Jacob found his first dog after work one night. It was late. A stray black Lab was sniffing trash cans behind a restaurant.

Jacob was a foster child. He grew up in the Foster Pinball Machine. Birth to graduation. He was never adopted by a family.

He and I weren’t good friends, but we knew each other. I lost track of him at age fifteen. He moved away to a group home.

We got in touch a few years ago. I expected to learn he had a wife and kids, but that wasn’t the case. Jacob has animals.

Six dogs, three cats.

I don’t think Jacob would mind me saying that he marches to the beat of his own tuba.

He’s had little choice. His childhood was spent bouncing from family to family, looking after himself, remembering to eat regularly.

Today, he leads a good life. He’s a restaurant cook, he likes to hike, camp, and he’s had the same girlfriend for ten years.

I asked about all his animals.

“I dunno,” he said. “Just love animals. Growing up, I was never allowed to have any.”

Jacob found his first dog after work one night. It was late. A stray black Lab was sniffing trash cans behind a restaurant.

The dog bolted when it heard footsteps.

Jacob tried to coax it with food. The dog wasn’t interested. So, Jacob resorted to heavy artillery.

Raw ground beef.

He left an entire package on the pavement. The dog still wouldn’t come. Jacob gave up and crawled into his car to leave. Before he wheeled away, he glanced in his rear mirror.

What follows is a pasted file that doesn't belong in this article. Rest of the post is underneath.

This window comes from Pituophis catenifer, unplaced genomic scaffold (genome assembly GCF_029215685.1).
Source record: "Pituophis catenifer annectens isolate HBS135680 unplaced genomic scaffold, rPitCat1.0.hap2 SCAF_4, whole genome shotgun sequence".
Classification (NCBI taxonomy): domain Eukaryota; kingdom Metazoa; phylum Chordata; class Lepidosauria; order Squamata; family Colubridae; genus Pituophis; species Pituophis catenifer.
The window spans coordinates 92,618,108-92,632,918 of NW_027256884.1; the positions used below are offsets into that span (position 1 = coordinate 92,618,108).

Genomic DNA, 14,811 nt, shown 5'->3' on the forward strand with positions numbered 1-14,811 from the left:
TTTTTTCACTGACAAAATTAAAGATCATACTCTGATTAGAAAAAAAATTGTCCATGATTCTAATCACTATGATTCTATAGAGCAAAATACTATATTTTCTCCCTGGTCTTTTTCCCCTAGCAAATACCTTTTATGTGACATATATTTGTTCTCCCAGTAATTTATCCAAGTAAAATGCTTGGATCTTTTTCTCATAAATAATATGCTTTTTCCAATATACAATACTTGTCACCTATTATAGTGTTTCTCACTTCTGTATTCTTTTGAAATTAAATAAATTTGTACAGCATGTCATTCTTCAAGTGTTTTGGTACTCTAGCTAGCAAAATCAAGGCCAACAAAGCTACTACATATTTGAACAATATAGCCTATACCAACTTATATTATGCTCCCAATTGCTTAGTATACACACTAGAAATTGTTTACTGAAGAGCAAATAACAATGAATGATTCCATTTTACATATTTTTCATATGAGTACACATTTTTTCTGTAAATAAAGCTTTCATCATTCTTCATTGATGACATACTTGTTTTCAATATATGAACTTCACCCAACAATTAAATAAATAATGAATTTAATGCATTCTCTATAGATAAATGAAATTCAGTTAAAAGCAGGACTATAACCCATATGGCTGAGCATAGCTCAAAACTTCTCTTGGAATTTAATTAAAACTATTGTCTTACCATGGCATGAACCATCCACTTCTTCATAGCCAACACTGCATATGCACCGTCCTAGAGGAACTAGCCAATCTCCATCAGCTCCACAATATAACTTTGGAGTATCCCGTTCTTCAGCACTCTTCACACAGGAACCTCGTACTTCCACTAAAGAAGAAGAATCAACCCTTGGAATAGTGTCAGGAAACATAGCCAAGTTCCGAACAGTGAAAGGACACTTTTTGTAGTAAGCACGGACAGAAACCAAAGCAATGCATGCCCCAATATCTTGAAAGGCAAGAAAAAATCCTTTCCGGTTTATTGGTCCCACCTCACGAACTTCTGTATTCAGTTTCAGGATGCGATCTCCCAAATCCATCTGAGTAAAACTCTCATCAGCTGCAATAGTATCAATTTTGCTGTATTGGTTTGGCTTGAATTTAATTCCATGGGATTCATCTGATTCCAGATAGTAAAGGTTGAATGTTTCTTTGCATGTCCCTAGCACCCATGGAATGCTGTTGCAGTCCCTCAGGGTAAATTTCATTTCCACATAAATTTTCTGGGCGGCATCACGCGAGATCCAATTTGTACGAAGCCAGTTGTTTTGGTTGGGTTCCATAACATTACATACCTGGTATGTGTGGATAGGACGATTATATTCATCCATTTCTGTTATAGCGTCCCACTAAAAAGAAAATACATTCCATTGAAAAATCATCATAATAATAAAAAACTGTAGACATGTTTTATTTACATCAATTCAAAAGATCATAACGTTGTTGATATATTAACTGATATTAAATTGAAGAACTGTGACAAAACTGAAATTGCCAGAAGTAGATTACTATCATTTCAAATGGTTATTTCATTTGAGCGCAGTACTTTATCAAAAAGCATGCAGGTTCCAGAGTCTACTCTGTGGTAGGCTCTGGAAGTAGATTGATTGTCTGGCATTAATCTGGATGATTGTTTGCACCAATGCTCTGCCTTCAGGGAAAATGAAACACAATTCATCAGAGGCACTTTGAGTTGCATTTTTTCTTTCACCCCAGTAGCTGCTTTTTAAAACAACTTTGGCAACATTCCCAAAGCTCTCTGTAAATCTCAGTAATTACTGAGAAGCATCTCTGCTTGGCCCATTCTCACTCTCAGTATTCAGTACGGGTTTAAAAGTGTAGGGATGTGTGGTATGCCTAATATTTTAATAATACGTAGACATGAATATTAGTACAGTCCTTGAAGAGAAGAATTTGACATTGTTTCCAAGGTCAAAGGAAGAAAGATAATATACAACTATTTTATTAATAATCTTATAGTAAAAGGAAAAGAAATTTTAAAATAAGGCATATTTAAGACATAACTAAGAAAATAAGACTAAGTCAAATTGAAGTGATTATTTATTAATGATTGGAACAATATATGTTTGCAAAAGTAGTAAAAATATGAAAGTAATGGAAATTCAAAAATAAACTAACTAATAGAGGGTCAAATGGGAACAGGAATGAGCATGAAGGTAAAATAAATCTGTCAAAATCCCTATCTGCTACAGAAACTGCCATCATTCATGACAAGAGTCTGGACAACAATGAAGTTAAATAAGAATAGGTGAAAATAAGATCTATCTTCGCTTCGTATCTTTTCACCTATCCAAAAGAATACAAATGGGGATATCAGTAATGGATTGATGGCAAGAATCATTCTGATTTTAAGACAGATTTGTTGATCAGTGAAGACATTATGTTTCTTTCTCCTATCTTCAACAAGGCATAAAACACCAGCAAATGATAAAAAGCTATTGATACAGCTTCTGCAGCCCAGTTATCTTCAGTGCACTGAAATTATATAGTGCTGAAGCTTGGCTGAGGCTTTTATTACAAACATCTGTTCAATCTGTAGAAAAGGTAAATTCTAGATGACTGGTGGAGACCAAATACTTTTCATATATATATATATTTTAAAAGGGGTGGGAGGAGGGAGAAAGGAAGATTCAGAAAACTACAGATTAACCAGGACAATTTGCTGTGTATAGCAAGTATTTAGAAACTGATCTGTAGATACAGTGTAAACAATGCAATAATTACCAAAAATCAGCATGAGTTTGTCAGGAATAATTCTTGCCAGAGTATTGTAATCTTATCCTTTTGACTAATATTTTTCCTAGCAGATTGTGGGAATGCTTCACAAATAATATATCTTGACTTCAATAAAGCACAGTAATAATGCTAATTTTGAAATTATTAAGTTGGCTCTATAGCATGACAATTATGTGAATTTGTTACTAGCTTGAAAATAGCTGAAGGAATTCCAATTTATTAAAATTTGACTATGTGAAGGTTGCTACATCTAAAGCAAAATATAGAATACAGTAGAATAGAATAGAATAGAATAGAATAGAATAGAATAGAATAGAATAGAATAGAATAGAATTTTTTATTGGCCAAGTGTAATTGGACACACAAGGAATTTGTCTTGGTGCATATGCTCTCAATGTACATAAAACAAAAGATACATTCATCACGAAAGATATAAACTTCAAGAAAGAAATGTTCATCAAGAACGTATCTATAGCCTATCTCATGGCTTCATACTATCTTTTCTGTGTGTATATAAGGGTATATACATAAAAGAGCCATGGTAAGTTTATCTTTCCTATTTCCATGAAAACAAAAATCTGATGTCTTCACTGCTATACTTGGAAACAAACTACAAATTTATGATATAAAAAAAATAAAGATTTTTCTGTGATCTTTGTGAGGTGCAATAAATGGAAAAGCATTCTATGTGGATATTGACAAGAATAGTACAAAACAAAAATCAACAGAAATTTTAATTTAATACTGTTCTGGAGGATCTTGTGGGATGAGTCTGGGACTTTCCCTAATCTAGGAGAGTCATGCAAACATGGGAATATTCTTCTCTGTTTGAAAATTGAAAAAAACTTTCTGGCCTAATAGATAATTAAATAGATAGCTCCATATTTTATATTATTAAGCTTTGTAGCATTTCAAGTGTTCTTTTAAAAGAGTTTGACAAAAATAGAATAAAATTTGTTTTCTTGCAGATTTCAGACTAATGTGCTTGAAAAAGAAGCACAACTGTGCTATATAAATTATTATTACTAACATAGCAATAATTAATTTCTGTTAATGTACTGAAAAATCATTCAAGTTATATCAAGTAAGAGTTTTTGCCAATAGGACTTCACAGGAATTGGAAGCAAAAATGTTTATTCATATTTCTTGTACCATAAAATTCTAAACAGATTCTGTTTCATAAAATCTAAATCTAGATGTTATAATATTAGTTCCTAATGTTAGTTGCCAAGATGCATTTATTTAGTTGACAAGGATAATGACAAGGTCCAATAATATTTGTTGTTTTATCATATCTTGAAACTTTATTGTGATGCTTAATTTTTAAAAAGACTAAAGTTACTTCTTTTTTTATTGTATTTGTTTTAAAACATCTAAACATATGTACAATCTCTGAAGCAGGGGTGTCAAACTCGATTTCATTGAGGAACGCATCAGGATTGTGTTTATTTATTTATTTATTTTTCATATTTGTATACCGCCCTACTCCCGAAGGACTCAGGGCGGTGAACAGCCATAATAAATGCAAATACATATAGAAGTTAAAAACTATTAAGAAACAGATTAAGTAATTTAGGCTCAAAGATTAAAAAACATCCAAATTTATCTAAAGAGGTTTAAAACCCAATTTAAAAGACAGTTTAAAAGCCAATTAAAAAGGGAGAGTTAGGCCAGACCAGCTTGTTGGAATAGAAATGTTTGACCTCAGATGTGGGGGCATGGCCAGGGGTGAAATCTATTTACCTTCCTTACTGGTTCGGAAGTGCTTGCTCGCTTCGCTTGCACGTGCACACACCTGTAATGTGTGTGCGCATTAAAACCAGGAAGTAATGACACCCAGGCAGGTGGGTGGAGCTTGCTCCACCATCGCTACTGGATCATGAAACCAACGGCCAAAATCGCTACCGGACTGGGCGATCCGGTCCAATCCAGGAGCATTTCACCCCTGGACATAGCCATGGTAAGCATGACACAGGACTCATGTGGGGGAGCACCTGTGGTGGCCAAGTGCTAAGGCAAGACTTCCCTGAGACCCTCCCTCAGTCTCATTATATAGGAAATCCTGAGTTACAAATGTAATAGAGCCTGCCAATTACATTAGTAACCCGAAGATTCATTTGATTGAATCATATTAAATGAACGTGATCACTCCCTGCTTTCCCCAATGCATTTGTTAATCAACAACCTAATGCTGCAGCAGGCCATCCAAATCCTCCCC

The dog was eating a pound of sirloin in one bite.

“Started feeding him every day,” Jacob said. “I just wanted him to know somebody cared.”

For two months, Jacob cared. He fed the dog from a distance seven nights per week—even when he wasn’t working.

And on one fateful night, the old dog walked straight toward Jacob and had a seat.

“You shoulda seen how he was looking at me. He was like: ‘Can I really trust you, man?’”

Jacob pet the dog. They carried on in the parking lot until they both fell asleep. And if you’ve read this far, you can probably figure out the rest of this story.

It wasn’t long before that animal was wearing a collar and scratching on the back door to go tee-tee.

He slept at the foot of Jacob’s bed and ate in the kitchen. His name was Pat.

Pat had his own fluffy bed. His own toys. Pat won the canine lottery.

But nothing lasts forever.

Six years later, the vet discovered Pat had cancer. They put him to sleep in the vet’s office. Jacob rubbed the animal’s head, speaking in a soft voice. Pat’s eyes rolled backward.

Jacob cried—and you won’t see a man like him do that often.

“As a kid,” Jacob said. “All I ever wanted was a home I could say was mine. At least Pat knew he had that with me.”

As a matter of fact, Pat had more than a home. For once in that dog’s life, he knew what it meant to have an honest-to-goodness family.

And so did you, Jacob.

So did you.

17 comments

  1. Catherine - July 9, 2017 12:37 pm

    Your writing makes me feel I know Jacob and Pat. Superb.

    Reply
  2. Mary C - July 9, 2017 1:29 pm

    Feel the same way about animals. Don’t have any human family, but thankful for my three kitties all of who showed up on my porch searching for food and love. Thank you for reminding us some people have a calling just to love and care for God’s creation!

    Reply
  3. Mary C - July 9, 2017 1:30 pm

    Feel the same way about animals. Don’t have any human family, but thankful for my three kitties all of whom showed up on my porch searching for food and love. Thank you for reminding us some people have a calling just to love and care for God’s creation!

    Reply
  4. Donna Holifield - July 9, 2017 1:34 pm

    ❤️

    Reply
  5. Sharon - July 9, 2017 1:42 pm